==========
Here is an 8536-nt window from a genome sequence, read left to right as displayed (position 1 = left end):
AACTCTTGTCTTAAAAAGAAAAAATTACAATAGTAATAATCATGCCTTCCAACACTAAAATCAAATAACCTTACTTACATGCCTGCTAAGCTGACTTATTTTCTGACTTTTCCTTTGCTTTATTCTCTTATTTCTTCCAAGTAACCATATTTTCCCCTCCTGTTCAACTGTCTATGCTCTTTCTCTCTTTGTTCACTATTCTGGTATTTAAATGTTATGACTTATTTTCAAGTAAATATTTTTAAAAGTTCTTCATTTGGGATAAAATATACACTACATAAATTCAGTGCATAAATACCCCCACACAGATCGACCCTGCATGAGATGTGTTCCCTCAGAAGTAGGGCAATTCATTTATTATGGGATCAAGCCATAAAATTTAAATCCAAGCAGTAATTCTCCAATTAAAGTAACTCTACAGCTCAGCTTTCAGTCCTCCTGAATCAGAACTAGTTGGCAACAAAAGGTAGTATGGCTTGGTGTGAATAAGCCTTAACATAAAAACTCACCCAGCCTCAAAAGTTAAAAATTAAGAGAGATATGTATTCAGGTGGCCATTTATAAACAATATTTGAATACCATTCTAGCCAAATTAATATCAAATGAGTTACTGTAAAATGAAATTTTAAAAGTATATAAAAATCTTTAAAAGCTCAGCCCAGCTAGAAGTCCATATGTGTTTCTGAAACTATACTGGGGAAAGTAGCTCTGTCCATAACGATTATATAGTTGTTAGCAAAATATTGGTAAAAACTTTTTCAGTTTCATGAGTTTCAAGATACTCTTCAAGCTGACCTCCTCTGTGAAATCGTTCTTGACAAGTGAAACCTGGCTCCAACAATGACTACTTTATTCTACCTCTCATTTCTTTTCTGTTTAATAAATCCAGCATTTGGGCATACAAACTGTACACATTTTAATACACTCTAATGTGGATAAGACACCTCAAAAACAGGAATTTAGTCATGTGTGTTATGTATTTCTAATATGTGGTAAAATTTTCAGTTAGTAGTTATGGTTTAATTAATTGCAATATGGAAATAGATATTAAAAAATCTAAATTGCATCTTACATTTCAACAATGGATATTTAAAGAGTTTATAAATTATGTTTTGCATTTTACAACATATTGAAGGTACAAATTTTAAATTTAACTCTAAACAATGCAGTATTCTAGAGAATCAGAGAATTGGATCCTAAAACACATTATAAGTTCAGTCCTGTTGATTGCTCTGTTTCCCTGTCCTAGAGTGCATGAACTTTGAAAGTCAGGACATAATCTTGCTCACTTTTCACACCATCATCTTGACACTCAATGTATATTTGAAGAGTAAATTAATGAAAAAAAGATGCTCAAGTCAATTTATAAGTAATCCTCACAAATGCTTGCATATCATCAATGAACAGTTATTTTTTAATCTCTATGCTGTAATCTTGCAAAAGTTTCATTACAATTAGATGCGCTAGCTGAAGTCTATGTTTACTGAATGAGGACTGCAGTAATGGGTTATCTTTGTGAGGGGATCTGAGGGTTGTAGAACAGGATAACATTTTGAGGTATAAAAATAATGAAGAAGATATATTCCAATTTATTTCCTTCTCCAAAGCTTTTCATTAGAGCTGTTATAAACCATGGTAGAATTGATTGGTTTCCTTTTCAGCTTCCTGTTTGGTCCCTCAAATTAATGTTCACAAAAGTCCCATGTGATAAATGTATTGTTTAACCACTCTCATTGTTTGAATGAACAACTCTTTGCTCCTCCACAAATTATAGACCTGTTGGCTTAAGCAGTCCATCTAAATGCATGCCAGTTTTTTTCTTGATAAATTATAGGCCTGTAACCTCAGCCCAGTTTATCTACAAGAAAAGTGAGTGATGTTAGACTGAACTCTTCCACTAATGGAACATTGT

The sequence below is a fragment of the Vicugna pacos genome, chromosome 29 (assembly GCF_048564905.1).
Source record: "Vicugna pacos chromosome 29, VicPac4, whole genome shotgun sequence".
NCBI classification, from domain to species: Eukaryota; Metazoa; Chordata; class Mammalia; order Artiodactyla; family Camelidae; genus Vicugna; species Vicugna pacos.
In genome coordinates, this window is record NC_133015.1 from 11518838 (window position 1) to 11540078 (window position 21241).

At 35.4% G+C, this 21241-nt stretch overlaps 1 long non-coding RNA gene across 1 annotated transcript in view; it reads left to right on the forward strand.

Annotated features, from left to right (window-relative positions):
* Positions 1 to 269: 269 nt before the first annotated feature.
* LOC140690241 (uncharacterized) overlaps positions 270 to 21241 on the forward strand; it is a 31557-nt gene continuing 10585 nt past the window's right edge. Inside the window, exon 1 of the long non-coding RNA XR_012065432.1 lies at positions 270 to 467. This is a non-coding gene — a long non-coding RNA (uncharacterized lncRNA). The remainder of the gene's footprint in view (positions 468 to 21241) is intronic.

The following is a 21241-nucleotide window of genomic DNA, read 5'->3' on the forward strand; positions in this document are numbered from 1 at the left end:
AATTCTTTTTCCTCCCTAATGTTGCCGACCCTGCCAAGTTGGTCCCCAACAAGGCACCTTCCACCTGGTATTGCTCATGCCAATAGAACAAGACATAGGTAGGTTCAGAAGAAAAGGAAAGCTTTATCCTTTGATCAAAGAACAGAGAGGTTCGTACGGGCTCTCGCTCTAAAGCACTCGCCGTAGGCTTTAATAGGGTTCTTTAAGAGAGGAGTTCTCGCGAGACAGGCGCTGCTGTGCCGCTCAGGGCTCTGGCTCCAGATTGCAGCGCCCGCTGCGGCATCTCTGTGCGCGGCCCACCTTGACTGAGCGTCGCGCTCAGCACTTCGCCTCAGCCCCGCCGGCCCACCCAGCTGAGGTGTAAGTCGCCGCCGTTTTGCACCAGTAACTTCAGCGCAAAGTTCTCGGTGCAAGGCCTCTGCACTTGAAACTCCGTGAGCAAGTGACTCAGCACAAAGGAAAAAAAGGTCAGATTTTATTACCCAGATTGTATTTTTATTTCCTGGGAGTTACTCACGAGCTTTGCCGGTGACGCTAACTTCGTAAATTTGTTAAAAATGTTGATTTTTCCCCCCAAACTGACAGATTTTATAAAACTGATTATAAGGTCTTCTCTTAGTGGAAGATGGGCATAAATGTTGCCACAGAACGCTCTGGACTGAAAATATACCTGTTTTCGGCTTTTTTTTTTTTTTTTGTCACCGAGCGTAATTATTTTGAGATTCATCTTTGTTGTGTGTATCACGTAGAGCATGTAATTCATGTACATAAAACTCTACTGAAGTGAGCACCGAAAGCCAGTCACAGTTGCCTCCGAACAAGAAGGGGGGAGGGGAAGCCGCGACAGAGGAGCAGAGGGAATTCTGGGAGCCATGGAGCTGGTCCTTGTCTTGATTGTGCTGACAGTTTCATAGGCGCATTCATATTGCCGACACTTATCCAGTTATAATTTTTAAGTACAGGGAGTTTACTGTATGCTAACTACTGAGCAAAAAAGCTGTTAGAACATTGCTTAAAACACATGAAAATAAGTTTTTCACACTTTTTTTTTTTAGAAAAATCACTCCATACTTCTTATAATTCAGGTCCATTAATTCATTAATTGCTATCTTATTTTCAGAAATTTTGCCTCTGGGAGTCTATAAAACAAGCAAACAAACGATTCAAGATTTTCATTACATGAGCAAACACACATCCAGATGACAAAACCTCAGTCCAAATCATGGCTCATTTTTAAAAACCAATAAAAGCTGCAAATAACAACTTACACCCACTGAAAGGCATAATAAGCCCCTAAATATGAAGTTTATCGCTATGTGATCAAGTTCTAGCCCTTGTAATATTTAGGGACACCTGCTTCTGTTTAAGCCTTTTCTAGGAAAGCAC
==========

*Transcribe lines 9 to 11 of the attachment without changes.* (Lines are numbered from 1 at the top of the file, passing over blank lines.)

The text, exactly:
* Positions 1 to 269: 269 nt before the first annotated feature.
* LOC140690241 (uncharacterized) overlaps positions 270 to 21241 on the forward strand; it is a 31557-nt gene continuing 10585 nt past the window's right edge. Inside the window, exon 1 of the long non-coding RNA XR_012065432.1 lies at positions 270 to 467. This is a non-coding gene — a long non-coding RNA (uncharacterized lncRNA). The remainder of the gene's footprint in view (positions 468 to 21241) is intronic.

The following is a 21241-nucleotide window of genomic DNA, read 5'->3' on the forward strand; positions in this document are numbered from 1 at the left end: